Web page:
Born in Zurich in 1974, Alexandra Bachzetsis is a choreographer and visual artist based in Zurich and Athens. Her practice unfolds at the intersection of dance, performance, the visual arts and theatre, generating a conflation of the spaces in which the body, as an artistic and critical apparatus, can manifest. Bachzetsis studied at the Zürcher Kunstgymnasium, the Dimitrischule in Verscio, the Performance Education Program at the STUK arts centre in Leuven, and is a graduate of the DasArts postgraduate course for the performing arts at the Amsterdam School of the Arts (AHK). Since she started working independently in 2001, she has created over 24 pieces, often collaboratively, which have been shown at theatres, festivals and public spaces worldwide. In addition to this, her work has been exhibited in a variety of contemporary art spaces and museums, including Kunsthalle Basel (Basel, 2008), the Stedelijk Museum (Amsterdam, 2013 and 2015), Tate Modern (London, 2014) and the Jumex Museum (Mexico City, 2014), as well as a number of international biennials, such as the 5th Berlin Biennial (Berlin, 2008), (d)OCUMENTA 13 (Kassel, 2012) and the Biennial of Moving Images (Geneva, 2014). Bachzetsis was nominated for the DESTE Prize (2011) and is a recipient of the Migros Kulturprozent Jubilee Award (2007), the Swiss Art Award (2011 and 2016), The Swiss Performance Prize (2012) and, most recently, The Art Prize of the City of Zurich (2018). In 2016, Brachzetsis participated in ›The Parliament of Bodies‹ and ›Continuum‹, Public Programmes at documenta 14. In January 2017, she presented ›Massacre: Variations on a Theme‹ at MoMA, New York City. Later that year her work was included in documenta 14 exhibitions in both Athens and Kassel.
Trajal Harrell came to visibility with the Twenty Looks or Paris is Burning at The Judson Church series of works which asked, “What would have happened in 1963 if someone from the ball scene in Harlem had come downtown to perform alongside the early postmoderns at Judson Church?” Over the past two decades, Harrell has created a body of work that interrogates the cracks and fissures of history, drawing from the early postmodern and Japanese butoh dance traditions, kabuki theater, voguing balls, and runway movement. He recently completed a residency at The Museum of Modern Art, New York, focusing on the surreal and radical style of Tatsumi Hijikata—the founder of butoh, a form of Japanese modern dance that was especially popular in late twentieth-century. Harrell has presented his work in numerous American and International venues and festivals, such as The Kitchen, New York; The Museum of Modern Art, New York (MoMA); Performa Biennial; The New Museum, New York, the Barbican Centre Art Gallery, London, the Walker Art Center, Centre Pompidou Paris, and Panorama Festival Rio, Festival d’Avignon, Festival d’Automne in Paris, and Holland Festival.
Born in Poland based currently in Paris, Ola Maciejewskais a choreographer and performer. In 2012 she obtained her MA from Contemporary Theatre and Dance Studies at the University of Utrecht. Along the academic research she made a performance, entitled: LOIE FULLER: Research (2011), that has been presented in France for the Opening of CN D Pantin in 2015, Switzerland, Spain, Canada, Poland, Portugal and several venues in Holland. In the fall 2015 Ola Maciejewska premiered BOMBYX MORI in Paris at la Ménagerie de verre in the framework of the Festival Les Inaccoutumés, and continued being presented abroad in venues such as Kaaitheater, Rotterdamse Schouwburg, Veem Huis voor Performance, Museu de Arte Contemporânea de Serralves, ImPulsTanz in Vienna to name just few. BOMBYX MORI is supported by Fondation d’entreprise Hermès in the frame of New Settings #6. In 2016 until 2018 Ola Maciejewska is associated artist of Centre chorégraphique national de Caen en Normandie. In the fall 2017, Ola’s solo work LOIE FULLER: Research and COSMOPOL (dance film) was presented in the frame of la Biennale de Lyon. Her new work DANCE CONCERT has its world premiere at National Taichung Theatre in Taiwan and in the fall of 2018 it will be presented at Centre Pompidou in the frame of Festival d’Automne in France.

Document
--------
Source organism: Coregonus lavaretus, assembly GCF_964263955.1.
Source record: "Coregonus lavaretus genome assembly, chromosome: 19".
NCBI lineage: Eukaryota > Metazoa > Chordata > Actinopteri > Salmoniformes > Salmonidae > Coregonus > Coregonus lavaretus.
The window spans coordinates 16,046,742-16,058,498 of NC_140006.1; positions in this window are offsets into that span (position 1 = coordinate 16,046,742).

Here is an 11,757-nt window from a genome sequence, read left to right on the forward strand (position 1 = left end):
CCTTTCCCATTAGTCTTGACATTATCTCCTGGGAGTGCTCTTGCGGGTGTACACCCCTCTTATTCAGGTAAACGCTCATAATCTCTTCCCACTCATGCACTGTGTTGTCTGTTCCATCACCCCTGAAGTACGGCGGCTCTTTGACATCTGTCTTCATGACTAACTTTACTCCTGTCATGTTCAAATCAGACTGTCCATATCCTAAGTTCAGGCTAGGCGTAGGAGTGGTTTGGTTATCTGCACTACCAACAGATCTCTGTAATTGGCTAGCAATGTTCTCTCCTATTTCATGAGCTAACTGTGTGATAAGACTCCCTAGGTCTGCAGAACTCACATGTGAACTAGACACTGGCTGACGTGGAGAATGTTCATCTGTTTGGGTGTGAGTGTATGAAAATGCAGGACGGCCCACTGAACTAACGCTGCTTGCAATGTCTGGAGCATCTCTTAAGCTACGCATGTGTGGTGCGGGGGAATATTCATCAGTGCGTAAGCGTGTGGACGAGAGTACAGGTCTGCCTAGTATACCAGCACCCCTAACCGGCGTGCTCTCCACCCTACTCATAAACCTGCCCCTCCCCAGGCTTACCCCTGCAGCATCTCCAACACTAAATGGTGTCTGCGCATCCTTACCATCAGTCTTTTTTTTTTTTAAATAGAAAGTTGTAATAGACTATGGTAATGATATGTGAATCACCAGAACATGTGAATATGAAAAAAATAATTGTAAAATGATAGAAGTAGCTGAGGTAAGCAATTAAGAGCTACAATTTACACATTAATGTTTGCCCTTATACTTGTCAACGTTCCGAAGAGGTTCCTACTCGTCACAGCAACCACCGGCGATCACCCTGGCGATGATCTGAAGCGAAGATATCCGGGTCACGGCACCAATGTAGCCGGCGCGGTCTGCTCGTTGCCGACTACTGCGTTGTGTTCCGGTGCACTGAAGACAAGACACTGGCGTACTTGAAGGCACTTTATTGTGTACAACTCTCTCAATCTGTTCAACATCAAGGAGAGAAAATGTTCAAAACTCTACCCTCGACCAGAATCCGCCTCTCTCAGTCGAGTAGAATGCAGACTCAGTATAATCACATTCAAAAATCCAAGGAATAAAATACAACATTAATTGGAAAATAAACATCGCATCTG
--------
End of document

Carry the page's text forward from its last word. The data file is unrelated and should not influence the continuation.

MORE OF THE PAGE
Born in Rwanda, Dorothé Munyaneza left Kigali in 1994 when she was 12 for England, where she studied music at the Jonas Foundation in London and social sciences at Canterbury Christ Church University. In 2004, she composed and performed the original soundtrack for Terry George's Hotel Rwanda, before appearing a year later on the album Anatomic by Afro Celt Sound System. In 2006, without any formal training, she danced for the first time in François Verret's Sans Retour. After performing in several of the French choreographer's creations, Dorothée Munyaneza worked alongside Mark Tompkins, Robyn Orlin, Rachid Ouramdane, and Alain Buffard. In 2013, she founded her own company, Kadidi, and in 2014, she created her first show, Samedi Détente, which evoked the Rwandan genocide by returning to those moments of laughter that punctuated life before the tears of war. A singer, musician, dancer, actress, writer and choreographer, she has established herself in the French cultural landscape as a unique artist who refuses boundaries and speaks out “to force us to listen to the silences and see the scars of History.” Her last piece, Unwanted, has been presented in 2018 at MCA Chicago.